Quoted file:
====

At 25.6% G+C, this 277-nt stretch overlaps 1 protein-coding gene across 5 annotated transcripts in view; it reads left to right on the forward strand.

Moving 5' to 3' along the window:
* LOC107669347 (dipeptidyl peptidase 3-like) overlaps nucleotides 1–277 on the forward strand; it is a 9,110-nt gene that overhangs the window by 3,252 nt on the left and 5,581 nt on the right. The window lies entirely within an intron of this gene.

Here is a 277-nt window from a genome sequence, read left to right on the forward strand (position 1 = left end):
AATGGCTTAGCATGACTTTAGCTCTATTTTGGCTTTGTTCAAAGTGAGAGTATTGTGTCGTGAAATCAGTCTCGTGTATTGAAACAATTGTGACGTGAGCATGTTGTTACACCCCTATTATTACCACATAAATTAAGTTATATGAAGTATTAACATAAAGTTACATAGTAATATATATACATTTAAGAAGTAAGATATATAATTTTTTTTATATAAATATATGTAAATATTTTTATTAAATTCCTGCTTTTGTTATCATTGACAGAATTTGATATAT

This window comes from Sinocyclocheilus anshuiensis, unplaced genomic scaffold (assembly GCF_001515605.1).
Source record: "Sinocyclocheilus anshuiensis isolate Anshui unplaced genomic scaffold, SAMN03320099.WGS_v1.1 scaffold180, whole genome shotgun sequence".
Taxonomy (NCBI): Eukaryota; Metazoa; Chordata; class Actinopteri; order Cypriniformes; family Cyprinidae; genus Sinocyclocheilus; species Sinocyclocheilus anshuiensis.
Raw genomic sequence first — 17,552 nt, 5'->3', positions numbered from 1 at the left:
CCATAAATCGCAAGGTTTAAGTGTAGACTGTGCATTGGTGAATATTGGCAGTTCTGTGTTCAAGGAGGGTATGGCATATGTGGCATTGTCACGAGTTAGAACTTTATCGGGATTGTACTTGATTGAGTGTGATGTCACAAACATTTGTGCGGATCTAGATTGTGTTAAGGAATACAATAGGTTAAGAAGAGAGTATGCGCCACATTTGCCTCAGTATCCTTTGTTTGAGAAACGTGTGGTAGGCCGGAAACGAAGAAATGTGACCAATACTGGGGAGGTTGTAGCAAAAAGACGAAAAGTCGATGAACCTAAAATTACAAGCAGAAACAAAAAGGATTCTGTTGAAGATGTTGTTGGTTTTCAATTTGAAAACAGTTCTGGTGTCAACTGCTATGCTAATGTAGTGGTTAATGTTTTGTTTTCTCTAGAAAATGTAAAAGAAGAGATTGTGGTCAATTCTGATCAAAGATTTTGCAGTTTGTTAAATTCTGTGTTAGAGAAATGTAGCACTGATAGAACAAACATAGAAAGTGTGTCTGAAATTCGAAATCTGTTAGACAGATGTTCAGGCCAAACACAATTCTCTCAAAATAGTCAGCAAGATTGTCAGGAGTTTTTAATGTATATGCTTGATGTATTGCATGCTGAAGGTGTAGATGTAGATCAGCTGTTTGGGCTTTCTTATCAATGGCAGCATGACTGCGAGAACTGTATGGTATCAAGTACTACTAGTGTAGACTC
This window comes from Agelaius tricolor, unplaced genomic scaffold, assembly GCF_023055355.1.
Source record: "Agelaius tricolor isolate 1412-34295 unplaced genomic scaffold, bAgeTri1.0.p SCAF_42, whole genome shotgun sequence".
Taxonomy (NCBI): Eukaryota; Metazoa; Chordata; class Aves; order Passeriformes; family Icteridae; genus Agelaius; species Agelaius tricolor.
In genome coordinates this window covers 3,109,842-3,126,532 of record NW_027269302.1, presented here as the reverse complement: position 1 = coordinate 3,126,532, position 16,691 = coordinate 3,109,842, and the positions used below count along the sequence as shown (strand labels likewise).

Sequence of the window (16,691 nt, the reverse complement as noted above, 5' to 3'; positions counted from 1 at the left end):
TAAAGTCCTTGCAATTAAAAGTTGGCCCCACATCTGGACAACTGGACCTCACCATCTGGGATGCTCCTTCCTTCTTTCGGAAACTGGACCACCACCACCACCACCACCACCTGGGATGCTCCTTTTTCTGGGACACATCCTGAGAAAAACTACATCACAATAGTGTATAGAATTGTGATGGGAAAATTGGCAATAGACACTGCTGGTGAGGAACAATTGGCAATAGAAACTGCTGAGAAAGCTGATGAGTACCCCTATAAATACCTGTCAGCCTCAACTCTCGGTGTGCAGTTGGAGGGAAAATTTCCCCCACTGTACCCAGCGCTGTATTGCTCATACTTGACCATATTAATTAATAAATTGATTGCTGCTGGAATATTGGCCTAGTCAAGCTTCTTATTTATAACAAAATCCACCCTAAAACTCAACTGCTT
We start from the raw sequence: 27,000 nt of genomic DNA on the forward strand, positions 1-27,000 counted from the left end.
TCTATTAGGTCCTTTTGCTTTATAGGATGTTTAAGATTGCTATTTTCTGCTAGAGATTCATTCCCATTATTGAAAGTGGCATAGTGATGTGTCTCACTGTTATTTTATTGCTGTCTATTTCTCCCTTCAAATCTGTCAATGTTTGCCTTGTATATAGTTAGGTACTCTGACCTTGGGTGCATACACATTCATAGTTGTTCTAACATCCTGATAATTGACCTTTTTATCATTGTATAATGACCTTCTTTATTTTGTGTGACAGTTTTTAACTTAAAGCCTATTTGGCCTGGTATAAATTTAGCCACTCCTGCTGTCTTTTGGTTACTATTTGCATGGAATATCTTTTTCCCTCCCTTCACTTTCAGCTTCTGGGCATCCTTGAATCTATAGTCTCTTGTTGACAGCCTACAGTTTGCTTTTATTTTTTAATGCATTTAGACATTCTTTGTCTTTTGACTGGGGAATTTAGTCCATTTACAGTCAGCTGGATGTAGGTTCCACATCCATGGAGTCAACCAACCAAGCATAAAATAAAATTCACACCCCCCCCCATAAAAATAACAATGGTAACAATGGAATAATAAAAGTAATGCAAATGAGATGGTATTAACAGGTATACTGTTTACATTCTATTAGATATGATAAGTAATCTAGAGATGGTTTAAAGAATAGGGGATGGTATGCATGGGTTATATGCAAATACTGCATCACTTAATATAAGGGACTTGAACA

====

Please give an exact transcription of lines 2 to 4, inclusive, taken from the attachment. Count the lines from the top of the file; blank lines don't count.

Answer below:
Moving 5' to 3' along the window:
* LOC107669347 (dipeptidyl peptidase 3-like) overlaps nucleotides 1–277 on the forward strand; it is a 9,110-nt gene that overhangs the window by 3,252 nt on the left and 5,581 nt on the right. The window lies entirely within an intron of this gene.

Here is a 277-nt window from a genome sequence, read left to right on the forward strand (position 1 = left end):